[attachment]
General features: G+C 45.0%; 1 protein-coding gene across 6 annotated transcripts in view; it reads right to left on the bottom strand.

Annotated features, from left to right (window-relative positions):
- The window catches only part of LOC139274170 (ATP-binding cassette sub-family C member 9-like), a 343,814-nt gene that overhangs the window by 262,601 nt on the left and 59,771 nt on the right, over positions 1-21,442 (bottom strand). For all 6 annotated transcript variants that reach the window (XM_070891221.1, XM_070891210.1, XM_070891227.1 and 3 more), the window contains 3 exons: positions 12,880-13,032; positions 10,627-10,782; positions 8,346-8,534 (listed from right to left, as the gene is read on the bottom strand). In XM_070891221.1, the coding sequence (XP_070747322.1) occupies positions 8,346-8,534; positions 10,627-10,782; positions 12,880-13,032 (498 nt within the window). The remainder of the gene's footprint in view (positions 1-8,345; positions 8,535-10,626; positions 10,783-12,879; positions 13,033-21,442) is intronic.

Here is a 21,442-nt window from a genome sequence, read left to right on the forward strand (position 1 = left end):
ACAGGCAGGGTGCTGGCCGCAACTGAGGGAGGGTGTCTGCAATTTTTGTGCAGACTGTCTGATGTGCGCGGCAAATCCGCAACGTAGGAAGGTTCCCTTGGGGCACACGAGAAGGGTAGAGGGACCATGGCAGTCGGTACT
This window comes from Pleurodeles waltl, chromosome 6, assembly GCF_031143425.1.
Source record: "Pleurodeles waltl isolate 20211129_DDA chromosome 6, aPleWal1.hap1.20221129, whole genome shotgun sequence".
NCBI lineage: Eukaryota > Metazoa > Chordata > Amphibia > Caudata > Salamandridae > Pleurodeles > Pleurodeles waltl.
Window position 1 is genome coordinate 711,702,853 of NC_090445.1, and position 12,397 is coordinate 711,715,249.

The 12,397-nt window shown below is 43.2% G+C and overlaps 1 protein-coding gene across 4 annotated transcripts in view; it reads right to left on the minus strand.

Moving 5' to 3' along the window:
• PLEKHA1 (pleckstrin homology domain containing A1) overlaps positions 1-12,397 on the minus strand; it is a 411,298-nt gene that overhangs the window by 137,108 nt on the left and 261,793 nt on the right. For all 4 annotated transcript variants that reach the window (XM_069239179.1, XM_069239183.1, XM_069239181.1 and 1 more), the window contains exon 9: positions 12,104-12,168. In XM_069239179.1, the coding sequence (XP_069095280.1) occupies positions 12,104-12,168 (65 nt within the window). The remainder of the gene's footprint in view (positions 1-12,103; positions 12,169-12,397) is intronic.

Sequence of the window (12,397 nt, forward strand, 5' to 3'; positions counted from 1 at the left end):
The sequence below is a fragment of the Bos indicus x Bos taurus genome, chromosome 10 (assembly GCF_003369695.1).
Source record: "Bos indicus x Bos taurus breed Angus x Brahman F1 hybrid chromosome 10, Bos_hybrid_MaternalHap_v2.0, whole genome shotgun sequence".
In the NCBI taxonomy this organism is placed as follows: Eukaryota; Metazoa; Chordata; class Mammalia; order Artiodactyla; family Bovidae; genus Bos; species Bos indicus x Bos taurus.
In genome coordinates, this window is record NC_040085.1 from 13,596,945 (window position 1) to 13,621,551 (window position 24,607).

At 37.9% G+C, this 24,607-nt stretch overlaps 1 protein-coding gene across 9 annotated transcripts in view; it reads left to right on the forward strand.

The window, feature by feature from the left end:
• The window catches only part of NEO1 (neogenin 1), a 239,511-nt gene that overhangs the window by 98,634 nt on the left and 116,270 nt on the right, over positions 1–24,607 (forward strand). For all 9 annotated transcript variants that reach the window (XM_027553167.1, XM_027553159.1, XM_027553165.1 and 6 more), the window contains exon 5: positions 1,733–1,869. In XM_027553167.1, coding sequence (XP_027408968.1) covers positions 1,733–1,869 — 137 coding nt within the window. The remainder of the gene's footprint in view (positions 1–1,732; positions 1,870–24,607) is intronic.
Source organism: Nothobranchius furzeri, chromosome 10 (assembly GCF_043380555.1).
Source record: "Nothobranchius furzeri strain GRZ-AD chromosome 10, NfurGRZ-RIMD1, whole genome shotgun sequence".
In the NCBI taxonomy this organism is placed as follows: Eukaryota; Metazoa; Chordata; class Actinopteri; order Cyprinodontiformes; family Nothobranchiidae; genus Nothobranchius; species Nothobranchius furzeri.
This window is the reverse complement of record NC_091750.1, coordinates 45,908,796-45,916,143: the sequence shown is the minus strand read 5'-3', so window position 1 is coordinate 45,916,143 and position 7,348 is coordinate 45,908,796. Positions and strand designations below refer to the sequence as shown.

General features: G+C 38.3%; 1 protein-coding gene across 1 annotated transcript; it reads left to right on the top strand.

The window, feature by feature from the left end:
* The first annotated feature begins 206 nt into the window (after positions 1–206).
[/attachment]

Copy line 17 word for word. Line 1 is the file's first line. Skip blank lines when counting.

In genome coordinates, this window is record NC_040085.1 from 13,596,945 (window position 1) to 13,621,551 (window position 24,607).